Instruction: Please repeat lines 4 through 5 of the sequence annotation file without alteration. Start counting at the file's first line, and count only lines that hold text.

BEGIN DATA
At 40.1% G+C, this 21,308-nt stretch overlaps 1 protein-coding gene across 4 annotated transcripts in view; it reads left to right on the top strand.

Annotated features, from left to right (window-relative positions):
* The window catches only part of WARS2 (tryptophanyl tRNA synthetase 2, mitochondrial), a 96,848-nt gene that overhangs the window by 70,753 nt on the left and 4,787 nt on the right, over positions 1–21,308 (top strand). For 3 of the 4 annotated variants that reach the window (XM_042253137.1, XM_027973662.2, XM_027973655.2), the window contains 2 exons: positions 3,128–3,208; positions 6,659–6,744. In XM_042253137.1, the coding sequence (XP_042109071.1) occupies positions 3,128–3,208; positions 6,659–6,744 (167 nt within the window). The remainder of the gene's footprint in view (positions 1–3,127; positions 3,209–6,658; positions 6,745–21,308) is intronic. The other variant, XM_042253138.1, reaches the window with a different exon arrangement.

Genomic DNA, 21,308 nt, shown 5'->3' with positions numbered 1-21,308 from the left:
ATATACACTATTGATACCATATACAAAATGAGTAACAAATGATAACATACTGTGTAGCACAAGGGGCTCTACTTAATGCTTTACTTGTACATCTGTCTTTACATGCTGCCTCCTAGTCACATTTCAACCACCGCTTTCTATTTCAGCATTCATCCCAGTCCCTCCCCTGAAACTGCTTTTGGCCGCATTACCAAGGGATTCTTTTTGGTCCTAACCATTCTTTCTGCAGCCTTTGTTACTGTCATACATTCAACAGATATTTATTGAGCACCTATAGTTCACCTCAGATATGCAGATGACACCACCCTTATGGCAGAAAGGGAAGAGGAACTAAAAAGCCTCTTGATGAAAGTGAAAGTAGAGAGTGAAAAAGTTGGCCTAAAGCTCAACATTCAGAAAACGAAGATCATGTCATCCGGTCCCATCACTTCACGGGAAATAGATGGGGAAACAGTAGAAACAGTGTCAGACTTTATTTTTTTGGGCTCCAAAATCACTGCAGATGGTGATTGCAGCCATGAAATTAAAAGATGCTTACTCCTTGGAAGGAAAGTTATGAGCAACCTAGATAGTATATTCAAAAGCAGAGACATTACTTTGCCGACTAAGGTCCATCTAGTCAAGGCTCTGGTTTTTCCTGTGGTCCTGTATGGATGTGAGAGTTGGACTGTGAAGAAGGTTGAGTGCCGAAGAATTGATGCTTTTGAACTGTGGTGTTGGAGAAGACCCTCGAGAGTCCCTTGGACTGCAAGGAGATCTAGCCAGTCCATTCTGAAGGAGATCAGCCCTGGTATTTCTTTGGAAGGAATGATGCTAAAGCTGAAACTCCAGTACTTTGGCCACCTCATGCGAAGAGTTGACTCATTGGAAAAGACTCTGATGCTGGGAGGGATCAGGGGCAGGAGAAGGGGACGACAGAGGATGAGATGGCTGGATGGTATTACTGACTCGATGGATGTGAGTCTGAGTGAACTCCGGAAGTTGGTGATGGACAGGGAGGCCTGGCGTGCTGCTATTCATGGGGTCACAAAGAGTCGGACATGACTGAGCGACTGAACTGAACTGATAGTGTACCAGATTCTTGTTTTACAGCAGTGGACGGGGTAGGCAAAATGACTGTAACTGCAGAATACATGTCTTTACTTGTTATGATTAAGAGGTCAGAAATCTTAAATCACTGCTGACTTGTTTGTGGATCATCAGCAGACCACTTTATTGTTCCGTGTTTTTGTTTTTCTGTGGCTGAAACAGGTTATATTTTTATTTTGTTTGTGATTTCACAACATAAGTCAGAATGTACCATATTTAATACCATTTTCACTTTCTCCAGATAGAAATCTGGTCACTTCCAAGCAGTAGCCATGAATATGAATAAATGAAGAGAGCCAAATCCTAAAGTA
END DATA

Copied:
Genomic DNA, 21,308 nt, shown 5'->3' with positions numbered 1-21,308 from the left:
ATATACACTATTGATACCATATACAAAATGAGTAACAAATGATAACATACTGTGTAGCACAAGGGGCTCTACTTAATGCTTTACTTGTACATCTGTCTTTACATGCTGCCTCCTAGTCACATTTCAACCACCGCTTTCTATTTCAGCATTCATCCCAGTCCCTCCCCTGAAACTGCTTTTGGCCGCATTACCAAGGGATTCTTTTTGGTCCTAACCATTCTTTCTGCAGCCTTTGTTACTGTCATACATTCAACAGATATTTATTGAGCACCTATAGTTCACCTCAGATATGCAGATGACACCACCCTTATGGCAGAAAGGGAAGAGGAACTAAAAAGCCTCTTGATGAAAGTGAAAGTAGAGAGTGAAAAAGTTGGCCTAAAGCTCAACATTCAGAAAACGAAGATCATGTCATCCGGTCCCATCACTTCACGGGAAATAGATGGGGAAACAGTAGAAACAGTGTCAGACTTTATTTTTTTGGGCTCCAAAATCACTGCAGATGGTGATTGCAGCCATGAAATTAAAAGATGCTTACTCCTTGGAAGGAAAGTTATGAGCAACCTAGATAGTATATTCAAAAGCAGAGACATTACTTTGCCGACTAAGGTCCATCTAGTCAAGGCTCTGGTTTTTCCTGTGGTCCTGTATGGATGTGAGAGTTGGACTGTGAAGAAGGTTGAGTGCCGAAGAATTGATGCTTTTGAACTGTGGTGTTGGAGAAGACCCTCGAGAGTCCCTTGGACTGCAAGGAGATCTAGCCAGTCCATTCTGAAGGAGATCAGCCCTGGTATTTCTTTGGAAGGAATGATGCTAAAGCTGAAACTCCAGTACTTTGGCCACCTCATGCGAAGAGTTGACTCATTGGAAAAGACTCTGATGCTGGGAGGGATCAGGGGCAGGAGAAGGGGACGACAGAGGATGAGATGGCTGGATGGTATTACTGACTCGATGGATGTGAGTCTGAGTGAACTCCGGAAGTTGGTGATGGACAGGGAGGCCTGGCGTGCTGCTATTCATGGGGTCACAAAGAGTCGGACATGACTGAGCGACTGAACTGAACTGATAGTGTACCAGATTCTTGTTTTACAGCAGTGGACGGGGTAGGCAAAATGACTGTAACTGCAGAATACATGTCTTTACTTGTTATGATTAAGAGGTCAGAAATCTTAAATCACTGCTGACTTGTTTGTGGATCATCAGCAGACCACTTTATTGTTCCGTGTTTTTGTTTTTCTGTGGCTGAAACAGGTTATATTTTTATTTTGTTTGTGATTTCACAACATAAGTCAGAATGTACCATATTTAATACCATTTTCACTTTCTCCAGATAGAAATCTGGTCACTTCCAAGCAGTAGCCATGAATATGAATAAATGAAGAGAGCCAAATCCTAAAGTA